Plato’s cave, First and Third World, science and epistemology
1. Thank you for taking time from your important work. Let me start by asking this: You write a lot about the “First” and “Third World.” Can you explain what you mean?
We are not the first to divide up human society into “worlds” or similar entities. When we talk of “worlds,” we are using a shorthand. It’s a kind of functionalist category that we use to explain human behavior and potential behavior at the global level. It is not unlike how we use the concept of “class” to describe the behavior and potential behavior of human aggregates.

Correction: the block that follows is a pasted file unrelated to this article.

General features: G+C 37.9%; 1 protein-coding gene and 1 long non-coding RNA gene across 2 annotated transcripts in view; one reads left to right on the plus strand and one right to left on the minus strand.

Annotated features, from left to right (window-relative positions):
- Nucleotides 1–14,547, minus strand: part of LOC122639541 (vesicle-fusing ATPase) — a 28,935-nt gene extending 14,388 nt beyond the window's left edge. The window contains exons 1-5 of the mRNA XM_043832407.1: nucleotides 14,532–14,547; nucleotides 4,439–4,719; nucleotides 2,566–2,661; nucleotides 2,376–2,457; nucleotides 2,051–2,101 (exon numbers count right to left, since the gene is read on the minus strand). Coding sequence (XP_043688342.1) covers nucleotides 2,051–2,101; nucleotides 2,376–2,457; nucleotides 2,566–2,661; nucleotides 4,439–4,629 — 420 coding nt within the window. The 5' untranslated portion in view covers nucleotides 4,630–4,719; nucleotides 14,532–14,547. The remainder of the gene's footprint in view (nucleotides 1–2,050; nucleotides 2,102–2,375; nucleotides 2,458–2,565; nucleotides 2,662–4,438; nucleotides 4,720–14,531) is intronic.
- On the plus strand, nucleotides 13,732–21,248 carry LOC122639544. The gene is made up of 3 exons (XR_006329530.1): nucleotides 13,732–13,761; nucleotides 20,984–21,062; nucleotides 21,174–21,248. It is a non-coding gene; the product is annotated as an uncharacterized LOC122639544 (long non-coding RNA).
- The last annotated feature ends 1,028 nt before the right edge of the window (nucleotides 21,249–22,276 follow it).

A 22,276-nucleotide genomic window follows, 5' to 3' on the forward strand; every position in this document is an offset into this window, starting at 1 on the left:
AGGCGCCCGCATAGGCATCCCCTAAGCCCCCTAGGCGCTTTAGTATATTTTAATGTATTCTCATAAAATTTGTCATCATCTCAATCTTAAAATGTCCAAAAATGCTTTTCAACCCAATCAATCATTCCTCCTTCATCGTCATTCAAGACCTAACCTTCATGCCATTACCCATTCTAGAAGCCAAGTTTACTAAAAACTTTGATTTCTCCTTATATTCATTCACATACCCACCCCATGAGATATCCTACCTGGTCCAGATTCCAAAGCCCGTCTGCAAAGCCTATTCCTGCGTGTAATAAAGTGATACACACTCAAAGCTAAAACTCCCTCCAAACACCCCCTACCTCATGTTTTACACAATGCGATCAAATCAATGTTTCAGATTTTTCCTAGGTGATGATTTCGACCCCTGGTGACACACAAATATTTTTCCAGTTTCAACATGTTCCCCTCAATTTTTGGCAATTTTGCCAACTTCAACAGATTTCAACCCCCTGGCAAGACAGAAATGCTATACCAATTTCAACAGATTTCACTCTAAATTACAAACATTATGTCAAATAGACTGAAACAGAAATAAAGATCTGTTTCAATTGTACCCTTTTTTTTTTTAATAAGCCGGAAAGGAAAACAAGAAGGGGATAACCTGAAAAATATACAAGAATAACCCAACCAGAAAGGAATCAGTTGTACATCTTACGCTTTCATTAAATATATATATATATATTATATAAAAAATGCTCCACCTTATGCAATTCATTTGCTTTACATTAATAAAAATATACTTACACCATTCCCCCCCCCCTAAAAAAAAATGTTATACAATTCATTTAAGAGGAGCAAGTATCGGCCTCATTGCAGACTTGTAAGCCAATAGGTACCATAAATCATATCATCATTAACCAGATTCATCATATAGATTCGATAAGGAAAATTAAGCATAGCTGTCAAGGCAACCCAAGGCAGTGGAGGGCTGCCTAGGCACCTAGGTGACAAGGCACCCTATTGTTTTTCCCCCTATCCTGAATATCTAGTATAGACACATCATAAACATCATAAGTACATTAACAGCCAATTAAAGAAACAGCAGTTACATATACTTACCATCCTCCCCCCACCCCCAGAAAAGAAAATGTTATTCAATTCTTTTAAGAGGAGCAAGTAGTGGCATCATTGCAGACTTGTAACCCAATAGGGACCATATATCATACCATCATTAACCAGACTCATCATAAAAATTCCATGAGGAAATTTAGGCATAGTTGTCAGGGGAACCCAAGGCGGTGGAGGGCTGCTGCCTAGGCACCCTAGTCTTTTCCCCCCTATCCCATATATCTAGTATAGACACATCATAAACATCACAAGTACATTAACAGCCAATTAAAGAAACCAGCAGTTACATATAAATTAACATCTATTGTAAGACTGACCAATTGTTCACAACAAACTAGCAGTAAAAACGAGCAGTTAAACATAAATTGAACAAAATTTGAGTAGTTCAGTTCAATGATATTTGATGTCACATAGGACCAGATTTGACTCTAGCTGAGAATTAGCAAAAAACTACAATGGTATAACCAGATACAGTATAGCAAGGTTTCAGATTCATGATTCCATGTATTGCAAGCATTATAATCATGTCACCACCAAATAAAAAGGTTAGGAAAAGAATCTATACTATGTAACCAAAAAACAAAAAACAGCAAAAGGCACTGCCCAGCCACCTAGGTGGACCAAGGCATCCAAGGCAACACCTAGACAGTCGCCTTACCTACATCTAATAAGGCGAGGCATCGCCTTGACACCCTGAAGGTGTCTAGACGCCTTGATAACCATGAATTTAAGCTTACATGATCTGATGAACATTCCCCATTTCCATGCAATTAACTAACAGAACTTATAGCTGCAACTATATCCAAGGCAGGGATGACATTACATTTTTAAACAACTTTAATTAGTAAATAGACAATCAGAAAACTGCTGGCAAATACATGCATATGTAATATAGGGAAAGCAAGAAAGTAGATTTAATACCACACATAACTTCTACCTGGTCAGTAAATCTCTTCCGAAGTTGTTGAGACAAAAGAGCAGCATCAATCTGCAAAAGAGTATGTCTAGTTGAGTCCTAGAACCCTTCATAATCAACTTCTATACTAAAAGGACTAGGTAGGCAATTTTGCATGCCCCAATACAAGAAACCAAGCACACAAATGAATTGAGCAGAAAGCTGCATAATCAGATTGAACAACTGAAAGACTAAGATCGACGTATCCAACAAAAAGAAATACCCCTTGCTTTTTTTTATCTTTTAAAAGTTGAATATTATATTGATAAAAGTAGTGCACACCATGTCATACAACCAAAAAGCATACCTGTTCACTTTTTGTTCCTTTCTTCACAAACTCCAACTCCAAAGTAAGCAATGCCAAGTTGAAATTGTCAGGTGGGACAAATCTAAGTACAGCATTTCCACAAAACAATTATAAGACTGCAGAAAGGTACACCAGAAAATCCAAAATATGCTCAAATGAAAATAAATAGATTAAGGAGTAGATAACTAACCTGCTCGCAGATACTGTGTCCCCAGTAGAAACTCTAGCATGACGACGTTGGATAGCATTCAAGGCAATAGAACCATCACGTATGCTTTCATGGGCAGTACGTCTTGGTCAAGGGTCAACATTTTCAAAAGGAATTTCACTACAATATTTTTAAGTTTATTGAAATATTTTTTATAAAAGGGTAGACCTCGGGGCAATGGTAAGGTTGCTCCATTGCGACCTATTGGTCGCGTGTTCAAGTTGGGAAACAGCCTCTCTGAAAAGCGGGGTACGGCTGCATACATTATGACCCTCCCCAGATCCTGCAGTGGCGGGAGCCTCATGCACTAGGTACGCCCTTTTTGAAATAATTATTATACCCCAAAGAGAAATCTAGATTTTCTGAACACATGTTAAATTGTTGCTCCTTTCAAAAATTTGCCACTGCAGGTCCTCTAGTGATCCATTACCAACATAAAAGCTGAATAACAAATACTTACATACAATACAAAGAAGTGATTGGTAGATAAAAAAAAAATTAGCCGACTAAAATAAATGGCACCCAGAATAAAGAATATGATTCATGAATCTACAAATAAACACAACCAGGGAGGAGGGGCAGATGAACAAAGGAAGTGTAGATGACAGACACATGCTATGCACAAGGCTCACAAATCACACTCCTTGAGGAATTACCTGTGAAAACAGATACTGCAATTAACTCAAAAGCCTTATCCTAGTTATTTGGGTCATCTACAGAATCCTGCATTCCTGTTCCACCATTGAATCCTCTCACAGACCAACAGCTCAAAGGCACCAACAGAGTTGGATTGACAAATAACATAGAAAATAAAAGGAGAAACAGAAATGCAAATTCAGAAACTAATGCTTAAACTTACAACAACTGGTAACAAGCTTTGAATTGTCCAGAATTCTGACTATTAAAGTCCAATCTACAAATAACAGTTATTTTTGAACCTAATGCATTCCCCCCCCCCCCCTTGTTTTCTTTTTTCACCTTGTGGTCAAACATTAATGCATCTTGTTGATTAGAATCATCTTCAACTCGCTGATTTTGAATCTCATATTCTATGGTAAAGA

There is the view that informed the outlook around the time of the Bandung Conference in 1955 and after. It is a view that divided the world into the Western imperialists, which was a kind of “First World.” Then there was the “Second World” of the socialist camp. Then there was the “Third World” of the colonies, neo-colonies, and poor post-colonies. Later, there is another outlook of the Chinese Communist Party of the Lin Biao era. This outlook divided the world into a “global city,” which was made up of the rich countries and Russia, and a “global countryside,” of the poor countries, including the many of the Russian colonies in Eastern Europe. This was the official outlook of the Chinese Communist Party from about 1965 to 1970. This was when Lin Biao was riding high as Mao Zedong’s successor, vice-Chairman, “closest comrade-in-arms,” “best student,” and so on. Lin Biao was being positioned as the high priest the Mao cult. He, and I am using “he” as a shorthand to really mean “his team,” was to be the main interpreter of Maoism. For various reasons, Lin Biao was murdered as a result of a political struggle. Mao wanted to pull back the revolution in the 1970s. Mao began to align with the West. So, then, there is the outlook of Mao’s “Three Worlds Theory” of the 1970s, after Lin Biao’s death. This was a view that divided countries up by military strength. The “First World” was made up of the powerful imperialists, the United States and Soviet Union. The “Second World” was made up of lesser powers like the European powers and Japan. The “Third World” was made up of the colonies, neo-colonies, and post-colonies. Sometimes people mistakenly think Mao’s main error was his “Three Worlds Theory” because it led to the alliance with the West. This really mistakes things. “Three Worlds Theory” was not guiding Chinese policy. China was shifting rightward in foreign policy years before the theory was introduced. Mao began shifting rightward on this issue even as early as 1968 and 1969, as he was ending the Cultural Revolution. Rather, the theory was a prop. This theory was a kind of window dressing that was used to give the appearance of justification to Mao’s anti-Soviet, pro-Western geopolitics. It was used to run interference on critics from the left. In any case, all these kinds of views are often mixed up with each other, but they are very different. They have very different policies associated with them. And, historically, they were often in opposition to each other.